Smokers have thinner brain cortex and could have impaired thinking

The outer brain layer might regain some thickness if people stop smoking

A key part of the brain that is needed for thinking skills is smaller in smokers, new research has found.

The findings show that smoking has an impact on brain functioning — as well as the heart and lungs.

The outer brain layer or brain cortex is thinner in smokers, researchers have found. And while some of the thickness might come back after they quit, that might not happen.

A new study by researchers at the University of Edinburgh looked at the MRI scans of smokers with an average age of 73. The scans, alongside careful image analysis and statistical models, found that those that smoked tended to have a thinner brain cortex.

Those that had given up for time had a thicker cortex than those that gave up recently, even if they had been smoking for longer, giving scientists hope that the thickness of the layer could recover over time if smokers give up. But researchers said that they needed more repeat studies to understand fully how the brain recovers.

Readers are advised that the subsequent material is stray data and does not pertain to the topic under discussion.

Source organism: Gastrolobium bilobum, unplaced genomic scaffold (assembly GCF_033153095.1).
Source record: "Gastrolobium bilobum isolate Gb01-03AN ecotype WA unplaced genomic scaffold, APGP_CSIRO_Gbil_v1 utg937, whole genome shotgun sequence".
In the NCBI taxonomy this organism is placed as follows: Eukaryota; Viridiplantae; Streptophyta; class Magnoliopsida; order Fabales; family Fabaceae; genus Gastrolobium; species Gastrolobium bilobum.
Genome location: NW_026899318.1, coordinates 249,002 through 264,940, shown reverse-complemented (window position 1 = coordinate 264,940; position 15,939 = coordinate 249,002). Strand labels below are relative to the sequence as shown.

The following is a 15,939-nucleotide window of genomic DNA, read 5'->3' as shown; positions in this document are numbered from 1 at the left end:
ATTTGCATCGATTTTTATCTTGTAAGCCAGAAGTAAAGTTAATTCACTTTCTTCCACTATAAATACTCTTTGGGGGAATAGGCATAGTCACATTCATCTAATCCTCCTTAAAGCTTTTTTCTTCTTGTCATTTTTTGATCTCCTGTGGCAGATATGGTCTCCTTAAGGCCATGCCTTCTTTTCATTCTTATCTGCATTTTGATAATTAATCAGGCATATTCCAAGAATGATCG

All of those tested were part of the Lothian Brain Cohort. That is a group of people who were born in 1936 and took part in the Scottish Mental Survey in 1947. They have been key to new research about the brain and ageing, including the impact of complex jobs on how we age.

The research was led by Ian Deary, director of the centre for cognitive ageing and cognitive epidemiology at the University of Edinburgh. Commenting on the results, he said: "It is important to know what is associated with brain health in older age.

“From these data we have found a small link between smoking and having thinner brain grey matter in some regions.”